Youth crossings at border lead to rise in offers of foster care help
WASHINGTON (CNS) — The message is still the same. The message’s frequency is still the same. How the message is spread is still the same. The only difference, it seems, is what’s in the news. Because of the quick rise in the number of unaccompanied minors crossing the U.S.-Mexico border, more people are responding to the call to help made on social media by the U.S. bishops’ Migration and Refugee Services. MRS posts messages on its Facebook and Twitter accounts about the need for foster care of young migrant children, both those crossing the border and refugee minors currently across the Atlantic Ocean awaiting foster families in the United States. But MRS hasn’t added any other social media outlets to its portfolio, and is posting that the foster care needs messages in the same rotation with other MRS resettlement programs. After all, “I don’t want any one program to feel like we’re not promoting them,” according to Mark Priceman, MRS’ assistant director of communications. “They’re the same messages. Basically, it gets picked up in times of crisis,” Priceman told Catholic News Service in a March 29 phone interview.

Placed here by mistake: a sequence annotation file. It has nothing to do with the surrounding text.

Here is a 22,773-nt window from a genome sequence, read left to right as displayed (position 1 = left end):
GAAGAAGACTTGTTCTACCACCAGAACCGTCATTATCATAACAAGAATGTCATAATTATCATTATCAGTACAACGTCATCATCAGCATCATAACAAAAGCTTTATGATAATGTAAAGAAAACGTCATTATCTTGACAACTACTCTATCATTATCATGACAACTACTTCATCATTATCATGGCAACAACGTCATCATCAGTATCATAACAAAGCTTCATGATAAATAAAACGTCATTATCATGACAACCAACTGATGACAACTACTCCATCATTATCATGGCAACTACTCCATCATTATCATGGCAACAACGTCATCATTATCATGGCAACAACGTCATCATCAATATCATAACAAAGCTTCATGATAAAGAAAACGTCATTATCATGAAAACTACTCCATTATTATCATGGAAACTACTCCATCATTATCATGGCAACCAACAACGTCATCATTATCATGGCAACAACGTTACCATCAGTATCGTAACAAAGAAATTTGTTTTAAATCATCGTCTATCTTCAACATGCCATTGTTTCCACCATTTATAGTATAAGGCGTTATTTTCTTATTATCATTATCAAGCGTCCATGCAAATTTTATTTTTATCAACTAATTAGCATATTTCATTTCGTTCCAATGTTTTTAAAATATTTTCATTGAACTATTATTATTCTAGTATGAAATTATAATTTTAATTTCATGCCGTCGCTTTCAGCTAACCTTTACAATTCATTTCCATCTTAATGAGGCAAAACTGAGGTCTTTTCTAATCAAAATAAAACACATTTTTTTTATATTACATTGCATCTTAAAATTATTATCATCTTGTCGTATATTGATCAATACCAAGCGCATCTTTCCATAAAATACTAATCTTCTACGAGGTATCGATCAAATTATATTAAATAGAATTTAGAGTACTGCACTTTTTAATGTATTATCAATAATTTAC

At 105, Catholic woman beats COVID-19 with a lot of faith and a little gin
TRENTON, N.J. (CNS) — Lucia DeClerck has survived the 1918 influenza pandemic, two world wars, the loss of three husbands, one son and many of her physicians. Recently added to the list: COVID-19, which she tested positive for on her 105th birthday. “She sailed through the two-week quarantine like a champ without any symptoms,” said her granddaughter, Shawn Laws O’Neil. The tale triggered a flurry of recent articles; her uplifting health news spread far and wide, resulting in an outpouring of greetings from around the globe — all of which reached DeClerck at her residence in Mystic Meadows Rehab and Nursing Center in Little Egg Harbor, New Jersey. There, ensconced in a room adorned with pictures of saints and an olive wood cross from the Holy Land, she recently shared her advice for a long life: prayer without ceasing; love without constraint; abiding concern for others; an open door; no junk food; and, oh yes, nine golden raisins soaked in gin every day as a tonic. “I found the recipe in a cathedral in Honolulu years ago, and I have followed it ever since. It’s supposed to cure anything that is wrong,” DeClerck confirmed good-naturedly.
Ugandan Catholic archbishop found dead in his room on Holy Saturday